- Continue step three until it becomes rhythmic and comfortable. Now smile slightly, inhale through your nose and exhale through your mouth, making a quiet, breezy sound as you gently blow out. Your mouth, tongue and jaw will be relaxed. Take long, slow, deep breaths raising and lowering your abdomen. Hear the sound and feel the texture of breathing as you become more and more relaxed.
- When you first begin this technique, do it for five minutes. When you become more comfortable with it, you may extend it up to 20 minutes.
- Upon ending a session, stay still for a few minutes and try to keep the entire body relaxed.
- The purpose of this technique is to develop a good, relaxing breathing method. It may be practiced anytime, especially during stressful situations.
The Relaxing Sigh
Sighing and yawning during the day are signs that you are not getting enough oxygen. A sigh releases a bit of tension and can be practiced at will as a means of relaxing.
- Sit or stand up straight.
- Sigh deeply, letting out a sound of deep relief as the air rushes out of your lungs.
- Let new air come in naturally.
- Repeat this procedure eight to twelve times whenever you feel the need for it, and experience the feeling of relaxation.
The Clenched Fist
This exercise will stimulate your breathing, circulation and nervous system.
- Stand up straight, hands at your sides.
- Inhale and hold a complete natural breath as described above.
- Raise your arms out in front of you, keeping them up and relaxed.
- Gradually bring your hands to your shoulders. As you do, slowly contract your hands into fists so that when they reach your shoulders they are clenched as tight as possible.
- Keep the fists tense as you push your arms out straight again very slowly.
- Pull your arms back to your shoulders and straighten them out, fists tense, as fast as you can, several times.
This exercise combines the relaxing benefits of deep, relaxed breathing with the curative value of positive auto-suggestions.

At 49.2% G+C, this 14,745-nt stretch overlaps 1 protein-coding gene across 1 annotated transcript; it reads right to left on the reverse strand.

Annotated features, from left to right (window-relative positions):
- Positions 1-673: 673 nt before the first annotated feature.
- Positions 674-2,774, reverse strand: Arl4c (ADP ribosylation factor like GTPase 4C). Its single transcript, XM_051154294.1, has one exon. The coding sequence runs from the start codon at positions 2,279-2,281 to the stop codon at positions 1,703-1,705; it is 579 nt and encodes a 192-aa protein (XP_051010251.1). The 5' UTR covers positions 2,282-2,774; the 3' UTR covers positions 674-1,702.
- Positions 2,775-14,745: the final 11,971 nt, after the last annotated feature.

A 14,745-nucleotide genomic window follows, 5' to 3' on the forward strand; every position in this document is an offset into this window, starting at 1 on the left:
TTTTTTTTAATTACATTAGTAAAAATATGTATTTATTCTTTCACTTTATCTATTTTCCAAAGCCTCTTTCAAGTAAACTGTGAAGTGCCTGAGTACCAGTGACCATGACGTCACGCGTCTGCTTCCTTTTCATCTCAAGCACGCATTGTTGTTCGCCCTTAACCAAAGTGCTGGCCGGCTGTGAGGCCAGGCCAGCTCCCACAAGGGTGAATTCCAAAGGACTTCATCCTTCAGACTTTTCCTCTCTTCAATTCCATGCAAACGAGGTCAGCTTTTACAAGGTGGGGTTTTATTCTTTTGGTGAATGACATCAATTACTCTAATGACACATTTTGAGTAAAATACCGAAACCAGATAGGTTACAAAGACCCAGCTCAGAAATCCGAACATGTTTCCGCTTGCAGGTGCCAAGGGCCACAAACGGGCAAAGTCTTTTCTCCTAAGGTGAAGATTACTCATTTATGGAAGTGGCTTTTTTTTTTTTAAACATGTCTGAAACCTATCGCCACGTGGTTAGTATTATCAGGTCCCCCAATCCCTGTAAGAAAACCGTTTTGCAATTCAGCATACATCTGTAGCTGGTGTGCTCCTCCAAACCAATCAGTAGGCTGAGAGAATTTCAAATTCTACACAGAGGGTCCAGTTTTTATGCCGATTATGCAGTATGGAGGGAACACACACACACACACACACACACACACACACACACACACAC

- Lie down on a rug or blanket on the floor in a "relaxed body" pose.
- Place your hands gently on your solar plexus (that point where your ribs start to separate above your abdomen) and practice deep, relaxed breathing for a few minutes.
- Imagine that with each incoming breath of air energy is rushing into your lungs and being immediately stored in your solar plexus. Imagine that as you exhale, this energy is flowing out to all parts of your body. Form a mental picture of this energizing process.
- Continue on a daily basis for at least five to ten minutes a day.
The Rolling Breath
The following exercise requires a partner and is effective in relaxing and energizing you.
- Lie on your back. Have your partner put one hand on your abdomen and one hand on your chest.
- Inhale and exhale as in deep, relaxed breathing, but each inhale is taken in two stages--abdomen, then chest. Imagine that you are breathing into your partner's hand as you fill your belly with air. When your abdomen feels full, continue breathing into your chest. Watch your partner's hands as it rises.
- Exhale fully through the chest and belly simultaneously.
- Repeat. It is important to keep a rhythmic rolling effect between abdomen and chest. Breathe at your natural pace, however.
Any of the above techniques can and should be practiced everyday. Being a natural preventive measure for stress, there are very few side effects. It will take some time before you observe any profound changes within your body and mind taking place, but practice diligently and patiently. You will eventually realize that you have more energy and are much more relaxed.
If you would like to learn more about Breathing Methods, call or stop by the Counseling Center to make an appointment to talk with a counselor. The Counseling Center is located across from the Lee Drain Building, next to the Farrington Building. The telephone number is (936) 294-1720.